It means you’re surrounded by alcohol. Something that is just beginning to be discussed as somewhat of a crutch (no pun intended) or way of life in our industry. It’s a point of pride. Sometimes you succumb and sometimes you don’t want to do it anymore but it feels in some cases, that you don’t have a choice.
It means you have to be really good (and I mean extraordinary and somewhat popular and really great at self-marketing) at what you do in order to find a way out.
This diatribe may seem like I’m complaining or that this job of a service industry just sucks and I’m persuading you not to do it.
But that’s not true.
Listed here is every reason why you should.
There’s freedom in your schedule. It’s exhilarating, and it is a perfect option for those of us who don’t like to feel confined to the rules. There’s options to make a lot more money to allow us to do other things in life we’d like to do. Sometimes, you want to hole up with a book but the people you meet along the way become lifelong friends. I attended a wedding for my old regulars that I wouldn’t have met if I didn’t have a bar job.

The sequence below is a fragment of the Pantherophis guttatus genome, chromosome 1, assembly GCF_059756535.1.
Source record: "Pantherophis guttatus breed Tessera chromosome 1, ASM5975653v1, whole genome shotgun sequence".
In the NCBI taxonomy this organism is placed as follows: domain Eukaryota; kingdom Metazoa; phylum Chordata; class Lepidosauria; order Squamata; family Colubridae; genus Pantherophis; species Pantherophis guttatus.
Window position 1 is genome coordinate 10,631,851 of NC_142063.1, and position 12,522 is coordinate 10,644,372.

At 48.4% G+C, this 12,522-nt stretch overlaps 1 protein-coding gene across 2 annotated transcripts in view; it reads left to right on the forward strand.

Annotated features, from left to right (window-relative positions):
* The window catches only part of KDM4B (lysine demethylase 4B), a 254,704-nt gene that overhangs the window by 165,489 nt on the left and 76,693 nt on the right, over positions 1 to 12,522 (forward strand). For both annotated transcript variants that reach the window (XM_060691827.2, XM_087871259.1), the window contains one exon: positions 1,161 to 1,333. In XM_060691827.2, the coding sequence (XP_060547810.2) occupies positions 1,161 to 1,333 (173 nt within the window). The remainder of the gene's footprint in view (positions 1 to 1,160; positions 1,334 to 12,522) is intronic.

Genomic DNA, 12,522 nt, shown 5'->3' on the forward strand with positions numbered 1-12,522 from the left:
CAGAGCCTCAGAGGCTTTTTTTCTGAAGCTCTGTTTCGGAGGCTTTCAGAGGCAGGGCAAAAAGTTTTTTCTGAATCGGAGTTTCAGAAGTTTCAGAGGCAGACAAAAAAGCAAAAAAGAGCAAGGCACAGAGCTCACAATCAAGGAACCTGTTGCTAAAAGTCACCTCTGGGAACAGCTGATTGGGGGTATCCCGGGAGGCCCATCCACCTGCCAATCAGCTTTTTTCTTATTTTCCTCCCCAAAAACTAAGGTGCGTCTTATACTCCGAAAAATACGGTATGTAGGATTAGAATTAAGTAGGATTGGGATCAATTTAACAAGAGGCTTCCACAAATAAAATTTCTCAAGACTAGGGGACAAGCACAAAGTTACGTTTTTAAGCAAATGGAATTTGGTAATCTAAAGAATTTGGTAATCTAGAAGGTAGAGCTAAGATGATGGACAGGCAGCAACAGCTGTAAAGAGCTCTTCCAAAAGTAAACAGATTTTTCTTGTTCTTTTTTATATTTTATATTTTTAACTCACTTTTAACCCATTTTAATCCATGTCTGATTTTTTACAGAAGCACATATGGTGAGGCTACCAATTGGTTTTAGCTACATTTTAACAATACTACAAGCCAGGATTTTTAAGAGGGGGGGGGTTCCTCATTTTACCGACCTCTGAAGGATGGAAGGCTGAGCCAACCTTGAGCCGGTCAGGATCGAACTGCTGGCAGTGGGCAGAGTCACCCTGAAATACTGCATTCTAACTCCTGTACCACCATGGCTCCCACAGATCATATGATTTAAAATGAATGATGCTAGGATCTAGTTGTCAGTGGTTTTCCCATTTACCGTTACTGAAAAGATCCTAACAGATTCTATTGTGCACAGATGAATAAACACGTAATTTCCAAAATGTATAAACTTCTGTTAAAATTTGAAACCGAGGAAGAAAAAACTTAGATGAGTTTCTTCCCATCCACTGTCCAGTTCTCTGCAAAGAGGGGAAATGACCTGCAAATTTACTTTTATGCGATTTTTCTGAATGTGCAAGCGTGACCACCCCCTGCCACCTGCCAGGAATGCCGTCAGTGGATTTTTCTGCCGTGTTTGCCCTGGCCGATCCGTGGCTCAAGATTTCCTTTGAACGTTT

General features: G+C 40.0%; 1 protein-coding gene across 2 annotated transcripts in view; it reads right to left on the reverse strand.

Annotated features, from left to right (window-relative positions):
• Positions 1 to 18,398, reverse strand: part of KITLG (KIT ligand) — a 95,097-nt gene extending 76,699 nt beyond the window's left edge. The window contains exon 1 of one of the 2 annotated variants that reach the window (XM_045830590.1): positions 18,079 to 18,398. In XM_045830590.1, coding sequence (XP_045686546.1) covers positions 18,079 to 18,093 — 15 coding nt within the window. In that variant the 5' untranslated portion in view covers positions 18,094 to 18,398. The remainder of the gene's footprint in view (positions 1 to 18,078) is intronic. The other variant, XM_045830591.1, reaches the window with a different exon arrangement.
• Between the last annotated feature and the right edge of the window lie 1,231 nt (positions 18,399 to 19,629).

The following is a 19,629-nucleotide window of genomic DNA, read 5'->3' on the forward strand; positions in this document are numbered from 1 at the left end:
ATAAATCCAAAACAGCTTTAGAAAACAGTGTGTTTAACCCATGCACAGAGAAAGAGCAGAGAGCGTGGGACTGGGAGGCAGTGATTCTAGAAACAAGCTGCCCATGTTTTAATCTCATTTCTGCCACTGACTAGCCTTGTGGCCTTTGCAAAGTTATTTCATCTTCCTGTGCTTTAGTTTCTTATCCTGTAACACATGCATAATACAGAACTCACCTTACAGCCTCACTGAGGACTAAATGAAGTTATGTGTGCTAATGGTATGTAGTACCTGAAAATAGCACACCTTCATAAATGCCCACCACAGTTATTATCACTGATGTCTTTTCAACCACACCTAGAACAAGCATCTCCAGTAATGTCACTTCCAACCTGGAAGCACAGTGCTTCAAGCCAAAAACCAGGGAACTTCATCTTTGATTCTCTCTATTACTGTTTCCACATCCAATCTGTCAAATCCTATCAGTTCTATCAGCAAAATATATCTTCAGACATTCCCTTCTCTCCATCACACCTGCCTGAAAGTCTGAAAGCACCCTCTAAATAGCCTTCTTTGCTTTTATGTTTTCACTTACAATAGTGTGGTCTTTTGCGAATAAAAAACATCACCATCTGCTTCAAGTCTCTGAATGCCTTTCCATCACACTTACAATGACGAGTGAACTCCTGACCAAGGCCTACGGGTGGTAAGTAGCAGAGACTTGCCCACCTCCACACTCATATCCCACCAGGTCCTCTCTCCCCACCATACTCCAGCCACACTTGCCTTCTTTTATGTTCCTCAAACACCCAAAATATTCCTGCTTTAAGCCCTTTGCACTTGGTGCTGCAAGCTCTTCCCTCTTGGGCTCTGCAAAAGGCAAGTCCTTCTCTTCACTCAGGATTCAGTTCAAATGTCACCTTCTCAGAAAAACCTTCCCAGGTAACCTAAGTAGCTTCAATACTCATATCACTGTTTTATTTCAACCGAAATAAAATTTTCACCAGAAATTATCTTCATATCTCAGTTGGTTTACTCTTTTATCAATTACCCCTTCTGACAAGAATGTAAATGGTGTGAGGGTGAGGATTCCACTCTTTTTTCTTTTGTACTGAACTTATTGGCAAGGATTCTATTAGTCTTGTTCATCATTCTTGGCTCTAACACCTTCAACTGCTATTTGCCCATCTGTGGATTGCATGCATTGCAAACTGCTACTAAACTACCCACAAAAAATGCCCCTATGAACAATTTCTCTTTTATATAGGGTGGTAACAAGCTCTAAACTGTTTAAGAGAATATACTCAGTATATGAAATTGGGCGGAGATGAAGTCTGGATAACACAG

There’s something to be said about choosing a job in the service industry.
Hospitality is a virtue, one that I respect and value greatly after my time in the industry but all these other things listed above have stomped me until I wasn’t exuding and breathing the value that was the most important thing about this career that I chose.
There are people who love it and find it satisfying, find balance, who do it well, and will strive professionally and personally to maintain. I’ve watched them and I admire them but I, myself, didn’t and I’m speaking to those who might just be feeling like me. Granted, I've moved away from the ins and outs of working in restaurants and live in Mexico but one of the major reasons for taking that leap was for self-healing so maybe one day, I can do it again.